Certificate of Proficiency
To be eligible for admission to the Program in Translation and Intercultural Communication a student must meet the following requirements by the end of his or her sophomore year.
- Satisfactory completion of the established requirements for admission to one of the cooperating departments or to a department whose plan of study may be combined with this interdepartmental program.
Attention 2016 Certificate Students
Deadline to submit a senior thesis for the program requirements is Monday, May 2nd at 12 p.m. If you are doing independent work in lieu of a thesis it is due Thursday, April 28th at 12 p.m.
Questions? Contact Rebecca Aguas at firstname.lastname@example.org
Certificate Applicant Worksheet 2015-16
All students enrolled in the certificate program are required to successfully complete the following program requirements. Each student’s specific course of study must be approved by the program director.
- The program's two core courses: TRA 200 Thinking Translation: Language Transfer and Cultural Communication and TRA 400 Senior Seminar in Translation and Intercultural Communication.
- Four courses at the 200 level or above from at least two of the following three categories:
(a) Upper-level courses focusing on translation into and/or from a foreign language (examples include: SPA 308, FRE 407, ARA 308, and CWR 306)
(b) Courses that contribute to an understanding of some aspect of translation (may be found in disciplines such as Linguistics, Psychology, Philosophy, Anthropology, History, Comparative Literature, etc.)
(c) Any course listed or cross-listed by the Program in Translation and Intercultural Communication (with the exception of TRA 200 and TRA 400)
Courses outside these categories that contribute to an understanding of intercultural and interlingual communication may be substituted at the discretion of the program director.
International Experience. See Study and Work Abroad below.
- Senior Thesis. Students in the program will write a senior thesis that incorporates issues of translation in one or more of its several senses. In departments where this option presents a difficulty, a student may petition to have another piece of independent work meet the requirement. Such projects may be completed, for instance, during a summer stay abroad.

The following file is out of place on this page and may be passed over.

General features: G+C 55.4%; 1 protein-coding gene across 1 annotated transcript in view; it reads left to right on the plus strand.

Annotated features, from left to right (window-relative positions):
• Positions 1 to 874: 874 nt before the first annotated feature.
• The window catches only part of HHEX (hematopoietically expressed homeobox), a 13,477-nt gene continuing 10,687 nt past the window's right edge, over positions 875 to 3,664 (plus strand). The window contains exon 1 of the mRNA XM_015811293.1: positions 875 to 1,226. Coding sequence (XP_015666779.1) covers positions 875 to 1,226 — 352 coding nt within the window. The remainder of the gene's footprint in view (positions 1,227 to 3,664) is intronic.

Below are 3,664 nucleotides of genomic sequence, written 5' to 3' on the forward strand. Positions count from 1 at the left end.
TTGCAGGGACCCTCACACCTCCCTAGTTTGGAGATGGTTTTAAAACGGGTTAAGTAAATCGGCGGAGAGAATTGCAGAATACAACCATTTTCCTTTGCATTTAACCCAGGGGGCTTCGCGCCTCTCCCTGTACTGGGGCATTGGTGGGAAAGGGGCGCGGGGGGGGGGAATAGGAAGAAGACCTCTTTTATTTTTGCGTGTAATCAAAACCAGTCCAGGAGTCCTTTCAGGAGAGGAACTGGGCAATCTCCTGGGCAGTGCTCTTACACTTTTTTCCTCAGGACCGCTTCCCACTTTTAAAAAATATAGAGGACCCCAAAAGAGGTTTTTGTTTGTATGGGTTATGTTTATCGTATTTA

Students seeking admission to the program should contact Program Manager Rebecca Aguas.
- Language Requirement Expertise in a language other than English is an important component of the program. All languages offered by the University apply; check with Rebecca Aguas about other applicable languages.
Study and Work Abroad Students wishing to achieve a certificate in the program will spend a year, a semester, or six weeks of the summer in a Princeton-approved course of study or internship program in an area where the chosen non-English language of proficiency is spoken.
Courses of Interest
ENG 380/COM 358/THR 380
LIN 408/PSY 408/CGS 408
Situated Language Usage: Conversations
SLA 345/ECS 354/RES 345/COM 345
East European Literature and Politics
TRA 200/COM 209/HUM 209
Thinking Translation: Language Transfer
TRA 400/COM 409
Senior Seminar in Translation
COM 351/TRA 351/ENG 343
Great Books from Little Languages
Creative Writing (Literary Translation)
CWR 305/COM 355
Adv. Creative Writing (Literary Translation)
SPA 210/TRA 210
Program sponsored and Cross-listed courses:
LIN 308/TRA 303
Bilingualism (Christiane Fellbaum)
SPA 380/TRA 380
Translation Workshop: Spanish to English (Natasha Wimmer)
Introduction to Machine Translation (Srinivas Bangalore)
TRA 304/EAS 304
Translating East Asia (Martin Kern)
Electives offered toward certificate:
Creative Writing (Literary Translation) (Idra R. Novey)
CWR 306/COM 356
Advanced Creative Writing (Literary Translation) (Idra r. Novey)
Psychology of Language (Adele Goldberg)
Students wishing to achieve a certificate in the program will spend a year, a semester, or six weeks of the summer in a Princeton-approved course of study or internship program in an area where the chosen non-English language of proficiency is spoken.
Undergraduate and graduate students who conduct research abroad are supported by a variety of sources on campus, including the Princeton Institute for International and Regional Studies, Office of the Dean of the College, and various academic departments. The Program in Translation and Intercultural Communication assists in locating contacts for students.
For more information on study abroad and internship abroad programs contact the Office of International Programs.
Students will write a senior thesis that incorporates issues of translation in one or more of its several senses. In departments where this option presents a difficulty, a student may petition the PTIC director to have another piece of independent work meet the requirement. Such projects may be completed, for instance, during a summer abroad.